But still there was no music. Then out in the desert Amnon heard a violin sobbing. It sounded very Arabic. It was the violin of the master musician Yair Dalal, who headed an Israeli - Palestinian orchestra. Dalal had been teacher at the Eilat Conservatory of Music and since 1992 Assistant Professor at the State Teachers College Seminar Hakibutsum. He had been teacher in oriental music at the Jewish-Arab community Center in Jafo and director of a Palestinian-Jewish childrens' orchestra at the Jerusalem Center for Music. He has been giving workshops in intercultural music methods and Middle East music traditions at the University of Oslo and Norwegian teachers colleges. This was the music he wanted for the peace song. Two days before the signing of the Cairo agreement it came out as a CD. Did it influence the negotiations? The artists had no way of finding out.
But they got a new chance. To celebrate the anniversary of the Oslo Accord famous Finnish singer Arja Sajonmaa was looking for music and heard about the song. She wanted a choir to come to Oslo to reach the emotions through poetry and song. And so it happened that 50 Israeli and 50 Palestinian children under very difficult circumstances met on several occasions for practice in the Palestinian territories to prepare for the concert. Other Arabic and Israeli songs were learned and permanent friendships were formed. They were to sing with 100 Norwegian children - in three languages: Arabic, Hebrew and English. And they were to be accompanied by the Oslo Philharmonic Orchestra directed by the famous conductor Zubin Mehta.
Then on Sept. 13, 1994 after long unresolved negotiations in Paris and a whole night of fruitless talks in Oslo, Chairman Yassir Arafat and Israeli Foreign Minister Shimon Peres came to the concert, exhausted and disappointed. The children sang, joined by 7000 spectators in the refrain, and accompanied by Yair Dalal on the oud and violin, the Israeli- Palestinian orchestra and the Oslo Philharmonic. Before a stunned audience the former Norwegian Foreign Minister, Bjšrn Sverre Godal, announced that a peace document had been signed.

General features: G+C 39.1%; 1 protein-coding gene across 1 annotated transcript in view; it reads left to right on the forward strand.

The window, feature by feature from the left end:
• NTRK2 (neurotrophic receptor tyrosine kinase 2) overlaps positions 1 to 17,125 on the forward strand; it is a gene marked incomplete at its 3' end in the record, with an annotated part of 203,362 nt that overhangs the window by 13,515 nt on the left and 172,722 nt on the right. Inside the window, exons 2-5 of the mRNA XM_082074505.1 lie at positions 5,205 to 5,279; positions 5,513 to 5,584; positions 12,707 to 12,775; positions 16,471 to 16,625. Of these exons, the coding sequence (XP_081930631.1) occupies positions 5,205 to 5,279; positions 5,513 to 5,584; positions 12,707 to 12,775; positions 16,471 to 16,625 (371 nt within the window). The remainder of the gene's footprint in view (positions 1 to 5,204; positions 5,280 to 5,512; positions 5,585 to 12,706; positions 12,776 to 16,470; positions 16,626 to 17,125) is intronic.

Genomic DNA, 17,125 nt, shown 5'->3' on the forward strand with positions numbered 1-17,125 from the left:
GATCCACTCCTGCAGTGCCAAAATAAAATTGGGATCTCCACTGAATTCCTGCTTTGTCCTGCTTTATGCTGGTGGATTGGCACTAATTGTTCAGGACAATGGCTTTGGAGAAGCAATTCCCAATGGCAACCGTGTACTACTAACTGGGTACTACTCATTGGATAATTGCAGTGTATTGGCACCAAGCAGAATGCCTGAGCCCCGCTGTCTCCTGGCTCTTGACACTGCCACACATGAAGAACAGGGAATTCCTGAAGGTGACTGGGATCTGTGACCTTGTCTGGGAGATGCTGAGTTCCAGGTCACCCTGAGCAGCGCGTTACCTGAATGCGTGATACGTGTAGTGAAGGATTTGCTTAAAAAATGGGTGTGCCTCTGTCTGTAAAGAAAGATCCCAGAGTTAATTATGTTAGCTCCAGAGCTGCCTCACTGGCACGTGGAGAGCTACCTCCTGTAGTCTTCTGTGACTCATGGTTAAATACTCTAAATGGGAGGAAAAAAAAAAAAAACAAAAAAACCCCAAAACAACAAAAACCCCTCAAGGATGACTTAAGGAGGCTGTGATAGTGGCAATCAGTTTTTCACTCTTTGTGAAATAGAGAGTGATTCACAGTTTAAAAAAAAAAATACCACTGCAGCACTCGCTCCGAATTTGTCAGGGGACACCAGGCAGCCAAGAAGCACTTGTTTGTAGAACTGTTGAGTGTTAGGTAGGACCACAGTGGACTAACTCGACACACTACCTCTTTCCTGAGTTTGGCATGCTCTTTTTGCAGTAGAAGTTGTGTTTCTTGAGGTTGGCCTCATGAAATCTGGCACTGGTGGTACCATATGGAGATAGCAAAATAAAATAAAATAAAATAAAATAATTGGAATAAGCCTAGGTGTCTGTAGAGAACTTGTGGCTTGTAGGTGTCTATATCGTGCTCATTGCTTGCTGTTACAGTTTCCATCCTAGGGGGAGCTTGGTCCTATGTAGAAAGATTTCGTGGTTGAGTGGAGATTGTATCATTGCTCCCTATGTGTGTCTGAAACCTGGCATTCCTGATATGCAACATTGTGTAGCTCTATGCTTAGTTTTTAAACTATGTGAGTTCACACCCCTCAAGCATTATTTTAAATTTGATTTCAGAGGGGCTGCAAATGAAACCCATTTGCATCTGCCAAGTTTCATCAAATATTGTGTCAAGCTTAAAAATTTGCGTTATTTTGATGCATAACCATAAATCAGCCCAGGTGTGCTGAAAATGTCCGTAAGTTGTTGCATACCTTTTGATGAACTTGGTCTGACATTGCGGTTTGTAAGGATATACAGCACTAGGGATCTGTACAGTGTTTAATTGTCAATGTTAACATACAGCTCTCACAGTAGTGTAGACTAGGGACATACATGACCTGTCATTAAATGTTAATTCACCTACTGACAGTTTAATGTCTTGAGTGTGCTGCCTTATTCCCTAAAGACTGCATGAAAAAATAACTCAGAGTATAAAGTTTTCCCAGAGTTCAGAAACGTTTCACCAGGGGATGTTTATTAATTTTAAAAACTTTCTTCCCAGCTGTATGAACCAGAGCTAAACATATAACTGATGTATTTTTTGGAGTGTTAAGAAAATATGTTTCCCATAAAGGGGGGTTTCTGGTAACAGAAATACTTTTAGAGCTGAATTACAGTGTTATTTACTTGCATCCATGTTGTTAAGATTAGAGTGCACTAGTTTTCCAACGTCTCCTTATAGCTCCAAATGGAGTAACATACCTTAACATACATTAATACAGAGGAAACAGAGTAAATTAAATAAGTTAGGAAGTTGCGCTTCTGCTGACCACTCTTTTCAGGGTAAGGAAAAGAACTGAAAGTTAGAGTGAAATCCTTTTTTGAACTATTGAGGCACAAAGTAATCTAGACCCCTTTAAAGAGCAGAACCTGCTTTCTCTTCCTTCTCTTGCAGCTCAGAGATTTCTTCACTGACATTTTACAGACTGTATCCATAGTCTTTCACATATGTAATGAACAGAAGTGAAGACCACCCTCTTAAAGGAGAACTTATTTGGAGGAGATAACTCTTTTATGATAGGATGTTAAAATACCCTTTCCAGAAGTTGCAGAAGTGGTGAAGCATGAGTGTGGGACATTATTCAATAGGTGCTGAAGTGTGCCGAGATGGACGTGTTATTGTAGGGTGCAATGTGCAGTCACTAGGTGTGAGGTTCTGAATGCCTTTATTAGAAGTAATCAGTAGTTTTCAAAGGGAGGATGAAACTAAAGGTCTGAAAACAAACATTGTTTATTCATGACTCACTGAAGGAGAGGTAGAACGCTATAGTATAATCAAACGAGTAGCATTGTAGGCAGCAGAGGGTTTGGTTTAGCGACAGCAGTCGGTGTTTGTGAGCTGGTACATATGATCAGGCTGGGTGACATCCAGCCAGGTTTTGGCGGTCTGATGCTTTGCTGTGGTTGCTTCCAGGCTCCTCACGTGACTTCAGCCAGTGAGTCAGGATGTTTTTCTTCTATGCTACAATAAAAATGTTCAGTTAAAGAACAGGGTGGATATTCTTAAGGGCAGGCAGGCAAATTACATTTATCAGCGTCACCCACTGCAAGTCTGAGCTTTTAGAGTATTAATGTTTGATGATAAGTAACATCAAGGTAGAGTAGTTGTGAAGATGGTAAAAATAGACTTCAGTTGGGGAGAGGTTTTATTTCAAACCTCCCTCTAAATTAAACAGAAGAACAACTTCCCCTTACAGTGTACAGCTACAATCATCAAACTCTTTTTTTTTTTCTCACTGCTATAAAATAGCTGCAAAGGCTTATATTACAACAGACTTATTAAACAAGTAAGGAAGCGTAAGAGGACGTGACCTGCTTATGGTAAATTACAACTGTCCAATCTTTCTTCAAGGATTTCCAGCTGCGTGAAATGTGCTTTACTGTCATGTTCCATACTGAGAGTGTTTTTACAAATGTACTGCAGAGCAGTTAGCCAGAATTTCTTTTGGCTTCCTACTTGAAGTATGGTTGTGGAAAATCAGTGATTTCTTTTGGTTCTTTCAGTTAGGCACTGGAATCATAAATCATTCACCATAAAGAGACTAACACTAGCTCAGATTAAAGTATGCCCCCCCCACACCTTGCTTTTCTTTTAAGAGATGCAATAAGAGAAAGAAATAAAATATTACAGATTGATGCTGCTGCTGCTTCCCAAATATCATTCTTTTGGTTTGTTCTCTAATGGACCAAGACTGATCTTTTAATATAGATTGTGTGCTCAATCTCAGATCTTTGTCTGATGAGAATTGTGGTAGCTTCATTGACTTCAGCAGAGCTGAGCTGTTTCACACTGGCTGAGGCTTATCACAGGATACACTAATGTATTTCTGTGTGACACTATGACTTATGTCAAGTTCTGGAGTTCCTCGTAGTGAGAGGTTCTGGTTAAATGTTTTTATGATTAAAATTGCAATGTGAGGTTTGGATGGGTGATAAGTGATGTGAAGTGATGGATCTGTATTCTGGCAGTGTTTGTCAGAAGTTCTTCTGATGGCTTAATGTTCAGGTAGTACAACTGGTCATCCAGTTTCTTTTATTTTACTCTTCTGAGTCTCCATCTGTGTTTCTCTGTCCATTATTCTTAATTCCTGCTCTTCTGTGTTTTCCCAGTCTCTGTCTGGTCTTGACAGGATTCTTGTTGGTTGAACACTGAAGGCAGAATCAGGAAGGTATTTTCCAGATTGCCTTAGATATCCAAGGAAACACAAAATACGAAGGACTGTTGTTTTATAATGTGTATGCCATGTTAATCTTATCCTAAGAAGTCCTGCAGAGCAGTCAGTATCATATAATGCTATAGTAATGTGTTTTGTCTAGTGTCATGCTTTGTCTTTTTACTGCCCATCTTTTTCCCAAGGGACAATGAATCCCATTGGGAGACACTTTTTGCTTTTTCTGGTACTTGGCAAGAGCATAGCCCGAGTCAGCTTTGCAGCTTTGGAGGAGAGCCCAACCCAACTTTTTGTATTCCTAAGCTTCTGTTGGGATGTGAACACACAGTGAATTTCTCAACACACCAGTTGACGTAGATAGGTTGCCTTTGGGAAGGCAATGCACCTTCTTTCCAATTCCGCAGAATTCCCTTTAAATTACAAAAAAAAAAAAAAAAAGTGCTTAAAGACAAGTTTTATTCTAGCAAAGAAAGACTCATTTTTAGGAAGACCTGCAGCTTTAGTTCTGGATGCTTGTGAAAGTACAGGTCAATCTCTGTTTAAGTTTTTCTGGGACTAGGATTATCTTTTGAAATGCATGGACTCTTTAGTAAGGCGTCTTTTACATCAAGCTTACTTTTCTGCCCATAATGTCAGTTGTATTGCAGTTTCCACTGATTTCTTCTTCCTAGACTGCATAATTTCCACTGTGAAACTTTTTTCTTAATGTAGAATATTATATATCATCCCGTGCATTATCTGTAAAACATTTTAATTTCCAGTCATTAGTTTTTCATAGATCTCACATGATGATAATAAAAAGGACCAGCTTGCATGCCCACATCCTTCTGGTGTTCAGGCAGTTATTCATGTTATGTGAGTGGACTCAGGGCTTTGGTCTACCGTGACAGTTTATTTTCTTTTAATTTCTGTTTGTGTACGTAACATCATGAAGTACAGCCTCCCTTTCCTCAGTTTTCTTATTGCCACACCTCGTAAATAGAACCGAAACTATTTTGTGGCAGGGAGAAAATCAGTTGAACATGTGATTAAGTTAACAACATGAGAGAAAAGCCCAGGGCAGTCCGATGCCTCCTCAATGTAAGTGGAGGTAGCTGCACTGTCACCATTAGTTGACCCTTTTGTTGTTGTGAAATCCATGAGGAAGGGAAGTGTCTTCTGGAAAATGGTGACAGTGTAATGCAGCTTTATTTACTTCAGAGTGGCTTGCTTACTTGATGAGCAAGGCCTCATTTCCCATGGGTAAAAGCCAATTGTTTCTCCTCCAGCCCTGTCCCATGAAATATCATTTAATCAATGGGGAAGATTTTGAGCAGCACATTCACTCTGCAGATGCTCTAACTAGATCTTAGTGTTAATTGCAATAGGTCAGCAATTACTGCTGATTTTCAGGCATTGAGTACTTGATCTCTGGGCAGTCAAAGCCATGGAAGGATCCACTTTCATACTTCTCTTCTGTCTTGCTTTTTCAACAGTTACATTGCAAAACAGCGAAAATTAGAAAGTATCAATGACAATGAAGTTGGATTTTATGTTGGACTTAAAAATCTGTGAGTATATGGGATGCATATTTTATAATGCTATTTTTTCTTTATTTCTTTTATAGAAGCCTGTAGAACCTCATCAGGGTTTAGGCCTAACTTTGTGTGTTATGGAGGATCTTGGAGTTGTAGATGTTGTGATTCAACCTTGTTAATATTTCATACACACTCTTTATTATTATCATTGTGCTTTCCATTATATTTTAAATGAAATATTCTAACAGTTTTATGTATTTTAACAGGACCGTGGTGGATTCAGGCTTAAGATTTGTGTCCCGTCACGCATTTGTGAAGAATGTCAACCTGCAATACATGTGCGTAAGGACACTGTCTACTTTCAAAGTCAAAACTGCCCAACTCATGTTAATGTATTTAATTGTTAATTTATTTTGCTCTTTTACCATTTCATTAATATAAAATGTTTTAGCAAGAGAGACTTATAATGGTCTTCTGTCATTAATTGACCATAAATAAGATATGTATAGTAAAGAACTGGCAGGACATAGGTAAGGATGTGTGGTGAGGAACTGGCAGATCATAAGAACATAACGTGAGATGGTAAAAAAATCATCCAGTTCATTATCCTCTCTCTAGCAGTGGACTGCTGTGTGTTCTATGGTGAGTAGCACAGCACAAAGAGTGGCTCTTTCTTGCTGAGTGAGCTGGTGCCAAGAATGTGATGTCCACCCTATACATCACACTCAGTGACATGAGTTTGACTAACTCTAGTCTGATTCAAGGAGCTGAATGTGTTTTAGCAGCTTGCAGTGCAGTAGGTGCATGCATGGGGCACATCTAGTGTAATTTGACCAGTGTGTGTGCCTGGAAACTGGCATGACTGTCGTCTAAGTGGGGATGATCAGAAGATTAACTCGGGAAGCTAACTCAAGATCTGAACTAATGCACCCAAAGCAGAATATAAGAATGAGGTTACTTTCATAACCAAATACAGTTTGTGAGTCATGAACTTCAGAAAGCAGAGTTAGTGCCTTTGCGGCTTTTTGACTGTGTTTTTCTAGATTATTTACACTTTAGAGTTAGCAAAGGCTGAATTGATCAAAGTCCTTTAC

How could this happen? What potential for emotional and conceptual impact lies in
multicultural ensemble? What did the event signify for the participant musicians, the children, the live audience, the politicians and the international TV- audience who watched the performance?
The focal point of departure was a real life experience, human suffering brought about by war, by ethnic conflict - the wounded singer seeking out his enemy to make a plea for peace in poetic images. Then there was the marriage of words to music, a music born out of the experience of multi-ethnic music making, the Israeli - Palestinian orchestra performing across borders, the fruit of a long interaction. And then there was the all - important process of the rehearsals, of preparing for the performance. Jewish and Palestinian met for the first time through the medium of music. Finally there was the process of the social ritual of the performance itself. In a way it served as an initiation of the children into peacemaking, supported by key devoted artists, politicians from both sides and a huge public identifying with the children, accepting and endorsing their message.
Since the Peace concert Yair Dalal, together with the Israeli-Palestinian ensemble that formed the instrumental nucleus beside the Oslo Philharmonic as well as other interethnic groups, have been extremely active giving concert performances in many parts of the globe and issuing new recordings. I was happy to witness last August the highly successful Ethno-dance festival in an immigrant part of Tel Aviv where the carious ethnic groups, mainly oriental Jews presented their music and dance together with visiting foreign artists from Asia and Europe. National dishes were served in an outdoor bazaar area where handicrafts were on display and sale. Dalal is a teacher at the Bar Ilan - University outside Tel Aviv, that recently employed 40 new teachers of Arabic and other oriental music, according to Dr. Seroussi's correspondance with me inspired by the Resonant Society project.
D.A Time for Sharing - Music for a Multicultural Bosnia